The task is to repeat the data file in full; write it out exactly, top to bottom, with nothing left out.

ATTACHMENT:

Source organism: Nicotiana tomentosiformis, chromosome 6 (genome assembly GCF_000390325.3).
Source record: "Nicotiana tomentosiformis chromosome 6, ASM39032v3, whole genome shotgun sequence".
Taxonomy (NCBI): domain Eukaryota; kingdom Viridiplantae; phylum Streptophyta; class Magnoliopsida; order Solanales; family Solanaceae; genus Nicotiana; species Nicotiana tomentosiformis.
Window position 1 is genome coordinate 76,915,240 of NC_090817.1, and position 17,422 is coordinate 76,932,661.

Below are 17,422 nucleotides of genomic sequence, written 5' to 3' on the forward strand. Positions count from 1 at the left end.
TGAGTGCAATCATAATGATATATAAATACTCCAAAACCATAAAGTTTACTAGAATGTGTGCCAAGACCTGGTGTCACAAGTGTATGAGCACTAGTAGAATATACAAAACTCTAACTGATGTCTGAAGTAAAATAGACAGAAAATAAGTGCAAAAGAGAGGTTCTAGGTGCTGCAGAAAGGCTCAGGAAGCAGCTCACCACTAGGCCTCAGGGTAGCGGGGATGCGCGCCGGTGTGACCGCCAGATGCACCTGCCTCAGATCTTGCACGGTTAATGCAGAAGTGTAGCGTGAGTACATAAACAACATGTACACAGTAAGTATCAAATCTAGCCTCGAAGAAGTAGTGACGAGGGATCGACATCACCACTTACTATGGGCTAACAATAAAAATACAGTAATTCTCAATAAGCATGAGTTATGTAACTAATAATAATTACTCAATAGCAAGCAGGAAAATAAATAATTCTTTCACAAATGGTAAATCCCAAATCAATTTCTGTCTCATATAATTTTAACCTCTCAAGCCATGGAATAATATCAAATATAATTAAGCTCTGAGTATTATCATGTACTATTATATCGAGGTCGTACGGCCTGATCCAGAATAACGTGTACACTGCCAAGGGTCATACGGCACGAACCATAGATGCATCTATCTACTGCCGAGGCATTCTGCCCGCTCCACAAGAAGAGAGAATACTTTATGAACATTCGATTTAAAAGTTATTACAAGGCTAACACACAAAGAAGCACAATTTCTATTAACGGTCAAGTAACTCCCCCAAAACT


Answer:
Source organism: Nicotiana tomentosiformis, chromosome 6 (genome assembly GCF_000390325.3).
Source record: "Nicotiana tomentosiformis chromosome 6, ASM39032v3, whole genome shotgun sequence".
Taxonomy (NCBI): domain Eukaryota; kingdom Viridiplantae; phylum Streptophyta; class Magnoliopsida; order Solanales; family Solanaceae; genus Nicotiana; species Nicotiana tomentosiformis.
Window position 1 is genome coordinate 76,915,240 of NC_090817.1, and position 17,422 is coordinate 76,932,661.

Below are 17,422 nucleotides of genomic sequence, written 5' to 3' on the forward strand. Positions count from 1 at the left end.
TGAGTGCAATCATAATGATATATAAATACTCCAAAACCATAAAGTTTACTAGAATGTGTGCCAAGACCTGGTGTCACAAGTGTATGAGCACTAGTAGAATATACAAAACTCTAACTGATGTCTGAAGTAAAATAGACAGAAAATAAGTGCAAAAGAGAGGTTCTAGGTGCTGCAGAAAGGCTCAGGAAGCAGCTCACCACTAGGCCTCAGGGTAGCGGGGATGCGCGCCGGTGTGACCGCCAGATGCACCTGCCTCAGATCTTGCACGGTTAATGCAGAAGTGTAGCGTGAGTACATAAACAACATGTACACAGTAAGTATCAAATCTAGCCTCGAAGAAGTAGTGACGAGGGATCGACATCACCACTTACTATGGGCTAACAATAAAAATACAGTAATTCTCAATAAGCATGAGTTATGTAACTAATAATAATTACTCAATAGCAAGCAGGAAAATAAATAATTCTTTCACAAATGGTAAATCCCAAATCAATTTCTGTCTCATATAATTTTAACCTCTCAAGCCATGGAATAATATCAAATATAATTAAGCTCTGAGTATTATCATGTACTATTATATCGAGGTCGTACGGCCTGATCCAGAATAACGTGTACACTGCCAAGGGTCATACGGCACGAACCATAGATGCATCTATCTACTGCCGAGGCATTCTGCCCGCTCCACAAGAAGAGAGAATACTTTATGAACATTCGATTTAAAAGTTATTACAAGGCTAACACACAAAGAAGCACAATTTCTATTAACGGTCAAGTAACTCCCCCAAAACT